Letters from our readers

7 June 2006

The following is a selection of recent letters to the World Socialist Web Site.

On “US Marines to stand trial for massacre of Iraqi civilians in Haditha”

As the commander in chief of all the armed forces, Bush is personally responsible for all of the killings and torturing by US troops and private contractors (mercenaries). He should be arrested, tried and convicted like any criminal would be. Then as he fingers them all, the rest of his cabal (formerly known as ‘administration’) should be locked up as well! Then throw about 95 percent of the House and the Senate (formerly known as the ‘legislative branch’) into the ‘drunk tank’ and lose the key (permanently). Never vote for any Republican or Democrat, as they are equal opportunity enablers of wars of aggression for capitalist profit.

JB

29 May 2006

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I am continuously surprised (who knows why) by the fact that most people I know (in Silicon Valley, California, land of the PhDs) still have no idea that we have been committing atrocities in Iraq. During the past six months, several people have told me, “We aren’t doing any harm there.” If anything, despite what I’ve read of opinion polls, public perception, at least locally, has increasingly diverged from reality on this point.

During the Vietnam War a friend of mine returned from boot camp and told me his drill sergeant had said they could rape the women and children before killing them. A young man, he was surprised and horrified by this. Today in Iraq, it is my impression that the same policy continues, although in Iraq, given Islamic culture, such victimization can be tantamount to a death sentence for any victim. Our callous disregard for women and children has fueled the opposition and caused many more deaths and casualties among US forces, yet nobody talks about this problem within military culture. Military culture and the horrifying abuse of women and children are inextricably intertwined. The notion of war as a battle between armed men has become almost antiquated. It is atrocities against the weakest members of society we rationalize as “just war.”

Why is this? Based on the evidence, I’d say that a license to rape with impunity must be something worth fighting and even dying for, although personally I see no real national security benefit to be derived from this strategy.

By the way, your articles are brilliant, a gold mine.

Cupertino, California

29 May 2006

On “India’s Supreme Court intervenes in caste-reservation controversy”

The contradictions within the opinion generated among the upper caste and middle class student and educated youth are clear. These youth are made to believe that their merit will go unrewarded and meritless candidates are rewarded. But reservations for seats in higher education already existed in other forms. There was no such opposition to girls’ reservation in some states and the ‘management quota’ wherein the college administration is authorised to sell seats to wealthy candidates at prices depending on the reputation of the college and the demand for the particular course.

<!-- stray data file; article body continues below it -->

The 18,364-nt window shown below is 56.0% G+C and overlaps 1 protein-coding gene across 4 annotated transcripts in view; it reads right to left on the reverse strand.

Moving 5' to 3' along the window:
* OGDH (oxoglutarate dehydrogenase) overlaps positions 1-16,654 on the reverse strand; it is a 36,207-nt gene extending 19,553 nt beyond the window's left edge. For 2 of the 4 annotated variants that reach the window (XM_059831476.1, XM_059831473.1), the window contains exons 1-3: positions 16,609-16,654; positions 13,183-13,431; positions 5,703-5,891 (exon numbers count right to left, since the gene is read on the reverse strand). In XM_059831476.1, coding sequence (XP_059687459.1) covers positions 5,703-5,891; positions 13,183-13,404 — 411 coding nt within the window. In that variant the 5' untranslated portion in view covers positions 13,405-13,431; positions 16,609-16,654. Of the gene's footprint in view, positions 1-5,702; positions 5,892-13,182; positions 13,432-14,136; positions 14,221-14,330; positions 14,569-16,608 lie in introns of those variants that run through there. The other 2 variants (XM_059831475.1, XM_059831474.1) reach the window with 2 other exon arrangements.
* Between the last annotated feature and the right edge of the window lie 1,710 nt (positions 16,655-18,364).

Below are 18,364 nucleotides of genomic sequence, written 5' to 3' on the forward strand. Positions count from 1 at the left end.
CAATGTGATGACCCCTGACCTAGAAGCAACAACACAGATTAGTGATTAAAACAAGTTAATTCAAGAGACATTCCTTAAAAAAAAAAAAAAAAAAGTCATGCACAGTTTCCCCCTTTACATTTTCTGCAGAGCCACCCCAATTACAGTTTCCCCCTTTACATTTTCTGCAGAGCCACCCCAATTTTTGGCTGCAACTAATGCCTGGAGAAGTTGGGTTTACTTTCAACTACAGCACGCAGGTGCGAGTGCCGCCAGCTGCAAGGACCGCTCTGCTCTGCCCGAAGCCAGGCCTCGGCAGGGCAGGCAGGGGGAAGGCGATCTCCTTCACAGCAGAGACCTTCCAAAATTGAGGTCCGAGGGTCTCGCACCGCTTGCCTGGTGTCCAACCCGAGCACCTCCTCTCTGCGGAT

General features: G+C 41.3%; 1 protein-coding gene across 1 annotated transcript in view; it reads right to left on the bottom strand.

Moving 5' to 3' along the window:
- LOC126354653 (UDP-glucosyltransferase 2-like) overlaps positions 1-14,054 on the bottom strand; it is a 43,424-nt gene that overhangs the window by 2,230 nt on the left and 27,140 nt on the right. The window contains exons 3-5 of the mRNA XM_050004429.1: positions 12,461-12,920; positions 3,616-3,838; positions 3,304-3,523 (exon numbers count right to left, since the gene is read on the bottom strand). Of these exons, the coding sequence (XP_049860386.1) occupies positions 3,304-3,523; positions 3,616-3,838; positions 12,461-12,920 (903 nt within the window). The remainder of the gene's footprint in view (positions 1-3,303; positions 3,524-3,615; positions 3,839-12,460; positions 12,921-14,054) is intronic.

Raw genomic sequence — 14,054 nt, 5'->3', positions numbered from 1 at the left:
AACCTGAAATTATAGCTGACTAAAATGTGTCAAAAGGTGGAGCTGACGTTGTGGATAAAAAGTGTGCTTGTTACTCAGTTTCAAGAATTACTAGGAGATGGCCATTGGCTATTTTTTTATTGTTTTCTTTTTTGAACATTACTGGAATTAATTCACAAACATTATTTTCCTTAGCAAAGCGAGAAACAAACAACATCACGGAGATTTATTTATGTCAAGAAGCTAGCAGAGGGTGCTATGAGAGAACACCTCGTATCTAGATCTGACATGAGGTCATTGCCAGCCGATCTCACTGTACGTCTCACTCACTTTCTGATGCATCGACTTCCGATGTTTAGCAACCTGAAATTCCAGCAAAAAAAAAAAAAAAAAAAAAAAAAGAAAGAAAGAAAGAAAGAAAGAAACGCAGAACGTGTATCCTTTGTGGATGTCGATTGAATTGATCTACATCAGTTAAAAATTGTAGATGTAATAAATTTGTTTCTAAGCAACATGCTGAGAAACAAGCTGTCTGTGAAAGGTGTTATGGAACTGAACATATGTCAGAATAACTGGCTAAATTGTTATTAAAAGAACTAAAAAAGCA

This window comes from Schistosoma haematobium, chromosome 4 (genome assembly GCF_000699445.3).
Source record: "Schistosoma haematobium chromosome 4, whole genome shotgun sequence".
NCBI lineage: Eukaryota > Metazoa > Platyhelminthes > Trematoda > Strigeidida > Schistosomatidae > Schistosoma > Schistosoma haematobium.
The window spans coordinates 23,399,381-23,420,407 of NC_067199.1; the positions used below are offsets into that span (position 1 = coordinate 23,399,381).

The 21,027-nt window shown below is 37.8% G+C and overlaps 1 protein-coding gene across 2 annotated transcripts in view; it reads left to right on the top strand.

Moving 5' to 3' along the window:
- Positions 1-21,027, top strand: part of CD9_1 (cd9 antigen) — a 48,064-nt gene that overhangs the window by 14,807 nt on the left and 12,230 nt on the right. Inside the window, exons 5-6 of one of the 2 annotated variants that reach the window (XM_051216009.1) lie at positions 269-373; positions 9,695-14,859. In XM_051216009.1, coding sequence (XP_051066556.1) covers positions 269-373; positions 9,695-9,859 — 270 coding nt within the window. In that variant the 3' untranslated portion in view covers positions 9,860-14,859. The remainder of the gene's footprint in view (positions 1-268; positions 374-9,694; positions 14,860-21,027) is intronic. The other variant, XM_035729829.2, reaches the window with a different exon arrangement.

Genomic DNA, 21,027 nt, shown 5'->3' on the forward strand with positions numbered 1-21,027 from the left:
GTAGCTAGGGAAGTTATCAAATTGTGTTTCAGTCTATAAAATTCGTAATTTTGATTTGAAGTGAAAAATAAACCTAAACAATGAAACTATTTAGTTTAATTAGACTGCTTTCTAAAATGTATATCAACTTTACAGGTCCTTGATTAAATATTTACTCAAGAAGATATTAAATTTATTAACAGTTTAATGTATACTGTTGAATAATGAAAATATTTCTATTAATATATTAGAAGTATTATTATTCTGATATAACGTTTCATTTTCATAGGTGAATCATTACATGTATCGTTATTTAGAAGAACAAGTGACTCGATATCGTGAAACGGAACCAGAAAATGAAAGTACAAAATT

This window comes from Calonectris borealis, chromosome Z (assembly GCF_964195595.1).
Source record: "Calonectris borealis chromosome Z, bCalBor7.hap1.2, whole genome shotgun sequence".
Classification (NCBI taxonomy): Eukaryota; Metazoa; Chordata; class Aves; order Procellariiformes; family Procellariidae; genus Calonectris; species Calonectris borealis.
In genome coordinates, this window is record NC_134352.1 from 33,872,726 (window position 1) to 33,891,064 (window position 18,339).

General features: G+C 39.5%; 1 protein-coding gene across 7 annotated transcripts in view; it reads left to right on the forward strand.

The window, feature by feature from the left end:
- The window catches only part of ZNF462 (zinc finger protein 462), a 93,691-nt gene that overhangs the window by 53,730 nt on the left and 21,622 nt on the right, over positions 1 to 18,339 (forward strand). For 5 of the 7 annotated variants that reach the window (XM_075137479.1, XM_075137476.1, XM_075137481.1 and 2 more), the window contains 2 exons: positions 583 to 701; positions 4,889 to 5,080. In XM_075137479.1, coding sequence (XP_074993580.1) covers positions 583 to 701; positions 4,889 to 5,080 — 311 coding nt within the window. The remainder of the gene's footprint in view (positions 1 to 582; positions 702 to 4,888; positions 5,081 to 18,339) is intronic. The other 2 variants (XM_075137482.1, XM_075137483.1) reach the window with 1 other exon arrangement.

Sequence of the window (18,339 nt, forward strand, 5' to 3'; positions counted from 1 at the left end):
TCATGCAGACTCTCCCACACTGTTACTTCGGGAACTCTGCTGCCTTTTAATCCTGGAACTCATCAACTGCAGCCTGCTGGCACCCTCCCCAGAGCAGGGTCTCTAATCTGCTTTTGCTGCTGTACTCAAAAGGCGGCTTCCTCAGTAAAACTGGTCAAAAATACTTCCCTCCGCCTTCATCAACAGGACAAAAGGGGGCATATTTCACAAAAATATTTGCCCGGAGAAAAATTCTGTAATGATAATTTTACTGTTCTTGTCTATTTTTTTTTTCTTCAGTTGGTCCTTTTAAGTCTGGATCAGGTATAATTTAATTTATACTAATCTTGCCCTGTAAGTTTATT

When millions of poor children do not have access and means to receive and complete school education, the caste-based reservation helps only the upper echelons within the ‘backward’ castes already having relatively comfortable social positions. The continued reservation policy only creates rifts in the society and in the absence of increased opportunities, makes the youth believe it as the source of their misery.

After five to six decades, the hollowness of reservations for dalits (former untouchables) is visible from the struggle in the State of Andhra Pradesh for further categorisation and category-wise reservations in government jobs and education, based on the caste-hierarchy that exists among the dalit communities. There was no integrated approach to the problem of caste discrimination and integrate them; political parties have used the divisions and reservations, for getting populist votes.

JP

India

4 June 2006

On “South Africa: Factional war intensifies between Mbeki and Zuma supporters in ANC”

It must be noted that Ms. Slaughter’s analysis captures most of the salient points that underpin current political developments in South Africa. The latter, no doubt, is fraught with contradiction, leading to much confusion for ordinary citizens on the ground. The fact remains that Zuma—the deputy president of the African National Congress—like South Africa’s president himself, is not at all concerned with the real interests of the country’s struggling masses. Zuma’s opportunistic tendency has revealed itself time and again in the past whenever he found himself in difficulty, be it because of a corruption scandal or allegation of sexual abuse. Whenever the time was ‘ripe,’ he’s solicited the support of mass organisations. That these organisations habitually welcome and extol him—despite the fact that his past record shows no record of him being involved in anti-capitalist programmes concerned with wiping out the miserable social and economic conditions of South Africa’s toiling masses—remains of course another matter for discussion.